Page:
It was sparked by illegitimate President Laurent Gbagbo’s insatiable appetite for power despite being rejected by the people at the polls.
Ecowas is doing what Sadc should have done in Zimbabwe in 2008 when President Robert Mugabe and Zanu PF stole the elections in March and June through a combination of manipulation and violence. Our regional block has neither teeth nor bark. It has not only failed Zimbabweans, but has also failed to act decisively in Madagascar and Swaziland where authoritarian rule and dictatorship have been institutionalised.
Gbagbo’s subversion of the will of the people has justifiably resulted in Ecowas, the African Union (AU), the United Nations (UN), the European Union and super-powers declining to recognise his presidency and isolating him and his government. Ecowas, through regional powerhouse Nigeria, has gone further by threatening military intervention to remove Gbagbo from power to pave way for Alassane Ouattara who polled 54% of the presidential votes in November.
Ouattara’s victory was confirmed by the country’s electoral commission and the UN observer mission, but rank madness set in when the country’s Constitutional Council headed by a Gbagbo ally annulled results in seven regions and declared the incumbent the winner with 51% of the votes. Since then the country has not known peace.
Both Gbagbo and Ouattara have been sworn in as presidents with the former operating from state house while the latter is holed up in a luxury hotel guarded by UN forces. This is a case of a state within a state!
The Ivory Coast crisis brought to the fore our own experiences under the leadership of President Mugabe and how Sadc as a regional grouping has failed to decisively and firmly deal with our situation, which remains a keg of gunpowder if institutional and democratic reforms are not undertaken.
Since 2000 the will of the people has been subverted by hook or crook by the former ruling Zanu PF party through the use of state machinery to coerce voters.
Elections since then have been disputed, especially by the MDC formations, and described as rigged through various means, among them constituency gerrymandering, use of a shambolic voters roll, political violence, and intimidation by state security agents and youth militia.
In the March 2008 presidential election, Mugabe lost the poll to MDC-T leader Morgan Tsvangirai, but could not assume power after the Zimbabwe Electoral Commission said he had not won the legally required 50% plus one vote to become president. Strangely, the results of that poll were announced a month after the election, giving credence to MDC’s allegations that the results were cooked.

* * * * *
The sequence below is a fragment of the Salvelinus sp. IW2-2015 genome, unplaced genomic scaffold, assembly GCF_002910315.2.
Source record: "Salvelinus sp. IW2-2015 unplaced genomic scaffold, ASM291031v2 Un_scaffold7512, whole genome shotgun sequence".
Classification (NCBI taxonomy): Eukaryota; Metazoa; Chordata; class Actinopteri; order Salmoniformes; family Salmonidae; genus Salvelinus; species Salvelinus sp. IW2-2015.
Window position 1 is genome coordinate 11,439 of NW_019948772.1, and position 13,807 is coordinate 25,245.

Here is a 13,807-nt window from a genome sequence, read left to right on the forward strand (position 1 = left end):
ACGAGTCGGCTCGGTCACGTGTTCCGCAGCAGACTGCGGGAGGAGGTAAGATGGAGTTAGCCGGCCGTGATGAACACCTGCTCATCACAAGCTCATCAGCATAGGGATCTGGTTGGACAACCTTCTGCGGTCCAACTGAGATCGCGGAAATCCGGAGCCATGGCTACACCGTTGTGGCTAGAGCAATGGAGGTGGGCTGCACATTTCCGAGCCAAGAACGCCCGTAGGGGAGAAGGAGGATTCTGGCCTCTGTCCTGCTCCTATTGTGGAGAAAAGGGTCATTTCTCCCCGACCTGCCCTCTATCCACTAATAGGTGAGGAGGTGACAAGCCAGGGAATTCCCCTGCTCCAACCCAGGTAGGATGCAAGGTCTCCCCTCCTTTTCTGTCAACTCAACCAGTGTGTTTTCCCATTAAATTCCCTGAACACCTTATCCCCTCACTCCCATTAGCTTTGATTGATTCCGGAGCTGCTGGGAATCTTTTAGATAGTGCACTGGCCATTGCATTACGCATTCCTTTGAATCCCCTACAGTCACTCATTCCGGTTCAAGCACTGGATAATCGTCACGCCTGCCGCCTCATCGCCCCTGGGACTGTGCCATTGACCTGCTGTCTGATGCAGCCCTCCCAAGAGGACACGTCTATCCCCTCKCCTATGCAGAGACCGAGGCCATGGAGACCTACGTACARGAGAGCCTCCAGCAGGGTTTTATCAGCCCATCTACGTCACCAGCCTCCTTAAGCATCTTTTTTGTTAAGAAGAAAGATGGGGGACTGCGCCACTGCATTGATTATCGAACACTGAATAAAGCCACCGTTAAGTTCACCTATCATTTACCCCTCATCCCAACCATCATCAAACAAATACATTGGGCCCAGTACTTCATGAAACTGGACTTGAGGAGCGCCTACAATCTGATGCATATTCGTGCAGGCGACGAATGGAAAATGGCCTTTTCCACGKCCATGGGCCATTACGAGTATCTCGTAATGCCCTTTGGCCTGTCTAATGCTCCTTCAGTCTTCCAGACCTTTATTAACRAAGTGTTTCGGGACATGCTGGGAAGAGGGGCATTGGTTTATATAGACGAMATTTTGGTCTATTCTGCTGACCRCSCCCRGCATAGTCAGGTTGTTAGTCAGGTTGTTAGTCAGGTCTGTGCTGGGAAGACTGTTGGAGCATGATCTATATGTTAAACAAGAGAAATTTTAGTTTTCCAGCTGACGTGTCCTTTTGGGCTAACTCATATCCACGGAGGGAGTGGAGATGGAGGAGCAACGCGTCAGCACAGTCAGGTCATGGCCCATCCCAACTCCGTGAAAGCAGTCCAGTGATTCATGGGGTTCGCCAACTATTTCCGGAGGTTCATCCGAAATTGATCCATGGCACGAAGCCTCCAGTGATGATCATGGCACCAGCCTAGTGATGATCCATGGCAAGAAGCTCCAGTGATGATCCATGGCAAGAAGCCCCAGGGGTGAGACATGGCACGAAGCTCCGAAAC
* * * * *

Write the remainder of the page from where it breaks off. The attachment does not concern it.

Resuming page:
The subsequent run-off was a charade. Zanu PF unleashed an orgy of violence resulting in Tsvangirai pulling out of the race. Nevertheless, the poll went ahead and Mugabe won with over 90% of the votes and this time around it took less than 48 hours to announce the results and swear in the octogenarian leader.
Amidst all this cacophony, Sadc was conspicuous by its deafening silence. The great disappointment was then South African President Thabo Mbeki’s declaration that there was no crisis in Zimbabwe when the electoral commission was holding on to the March results. The late Zambian President Levy Mwanawasa and Botswana President Ian Khama were the only vocal Sadc leaders against Mugabe.
Instead of Sadc, through Mbeki and the AU, pushing for an inclusive government after Mugabe’s hollow victory, the regional bloc should have stood up to the 86-year-old leader and told him to his face to stand down.
Even with the formation of the inclusive government, Mugabe has refused to play ball in fully consummating the Global Political Agreement and Sadc is again aloof. Several summits have been held since January 2009 with very little having been achieved in resolving outstanding issues of the GPA, instead fresh problems continue to pop up.
South Africa, the regional power house, much like Ecowas’ Nigeria should have used its leverage to ensure that Harare plays ball.
The failure by Sadc to be decisive with Mugabe will ensure that Zimbabwe will drag the region into the doldrums — precisely the prospect Sadc sought to avoid in the first place.
The situation is not completely untenable. Sadc should pluck a leaf from Ecowas’s book and be more forceful in ensuring members do not deviate from the democratic path. But that may be asking too much.